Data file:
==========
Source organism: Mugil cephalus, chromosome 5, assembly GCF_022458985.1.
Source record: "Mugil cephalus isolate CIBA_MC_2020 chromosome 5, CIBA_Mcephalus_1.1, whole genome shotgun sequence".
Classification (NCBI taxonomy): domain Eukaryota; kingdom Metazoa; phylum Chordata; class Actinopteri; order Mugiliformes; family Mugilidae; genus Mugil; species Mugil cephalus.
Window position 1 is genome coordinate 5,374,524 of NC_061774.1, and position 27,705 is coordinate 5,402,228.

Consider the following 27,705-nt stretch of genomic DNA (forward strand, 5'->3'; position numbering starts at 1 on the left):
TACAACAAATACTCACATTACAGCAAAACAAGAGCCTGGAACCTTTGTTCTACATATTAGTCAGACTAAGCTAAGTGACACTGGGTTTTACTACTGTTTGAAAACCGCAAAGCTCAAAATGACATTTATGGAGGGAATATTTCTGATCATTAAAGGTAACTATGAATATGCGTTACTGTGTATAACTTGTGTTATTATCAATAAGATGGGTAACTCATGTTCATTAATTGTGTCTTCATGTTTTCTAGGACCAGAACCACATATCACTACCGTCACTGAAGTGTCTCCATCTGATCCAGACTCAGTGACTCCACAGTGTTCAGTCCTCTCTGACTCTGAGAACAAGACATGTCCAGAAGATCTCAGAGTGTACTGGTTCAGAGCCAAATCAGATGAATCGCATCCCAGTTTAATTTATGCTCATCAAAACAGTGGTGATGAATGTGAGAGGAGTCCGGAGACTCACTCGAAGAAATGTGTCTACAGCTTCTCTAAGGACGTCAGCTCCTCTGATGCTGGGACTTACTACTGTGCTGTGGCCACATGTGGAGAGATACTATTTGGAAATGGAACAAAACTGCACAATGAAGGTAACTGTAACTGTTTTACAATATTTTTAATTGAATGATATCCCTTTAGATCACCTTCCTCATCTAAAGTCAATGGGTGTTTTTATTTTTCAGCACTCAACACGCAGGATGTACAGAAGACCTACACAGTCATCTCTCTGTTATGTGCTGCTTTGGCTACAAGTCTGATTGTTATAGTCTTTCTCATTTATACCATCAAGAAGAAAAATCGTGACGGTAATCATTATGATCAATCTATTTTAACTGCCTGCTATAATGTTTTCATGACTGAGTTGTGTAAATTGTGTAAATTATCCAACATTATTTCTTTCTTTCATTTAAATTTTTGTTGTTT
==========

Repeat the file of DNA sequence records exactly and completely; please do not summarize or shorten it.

Source organism: Mugil cephalus, chromosome 5, assembly GCF_022458985.1.
Source record: "Mugil cephalus isolate CIBA_MC_2020 chromosome 5, CIBA_Mcephalus_1.1, whole genome shotgun sequence".
Classification (NCBI taxonomy): domain Eukaryota; kingdom Metazoa; phylum Chordata; class Actinopteri; order Mugiliformes; family Mugilidae; genus Mugil; species Mugil cephalus.
Window position 1 is genome coordinate 5,374,524 of NC_061774.1, and position 27,705 is coordinate 5,402,228.

Consider the following 27,705-nt stretch of genomic DNA (forward strand, 5'->3'; position numbering starts at 1 on the left):
TACAACAAATACTCACATTACAGCAAAACAAGAGCCTGGAACCTTTGTTCTACATATTAGTCAGACTAAGCTAAGTGACACTGGGTTTTACTACTGTTTGAAAACCGCAAAGCTCAAAATGACATTTATGGAGGGAATATTTCTGATCATTAAAGGTAACTATGAATATGCGTTACTGTGTATAACTTGTGTTATTATCAATAAGATGGGTAACTCATGTTCATTAATTGTGTCTTCATGTTTTCTAGGACCAGAACCACATATCACTACCGTCACTGAAGTGTCTCCATCTGATCCAGACTCAGTGACTCCACAGTGTTCAGTCCTCTCTGACTCTGAGAACAAGACATGTCCAGAAGATCTCAGAGTGTACTGGTTCAGAGCCAAATCAGATGAATCGCATCCCAGTTTAATTTATGCTCATCAAAACAGTGGTGATGAATGTGAGAGGAGTCCGGAGACTCACTCGAAGAAATGTGTCTACAGCTTCTCTAAGGACGTCAGCTCCTCTGATGCTGGGACTTACTACTGTGCTGTGGCCACATGTGGAGAGATACTATTTGGAAATGGAACAAAACTGCACAATGAAGGTAACTGTAACTGTTTTACAATATTTTTAATTGAATGATATCCCTTTAGATCACCTTCCTCATCTAAAGTCAATGGGTGTTTTTATTTTTCAGCACTCAACACGCAGGATGTACAGAAGACCTACACAGTCATCTCTCTGTTATGTGCTGCTTTGGCTACAAGTCTGATTGTTATAGTCTTTCTCATTTATACCATCAAGAAGAAAAATCGTGACGGTAATCATTATGATCAATCTATTTTAACTGCCTGCTATAATGTTTTCATGACTGAGTTGTGTAAATTGTGTAAATTATCCAACATTATTTCTTTCTTTCATTTAAATTTTTGTTGTTT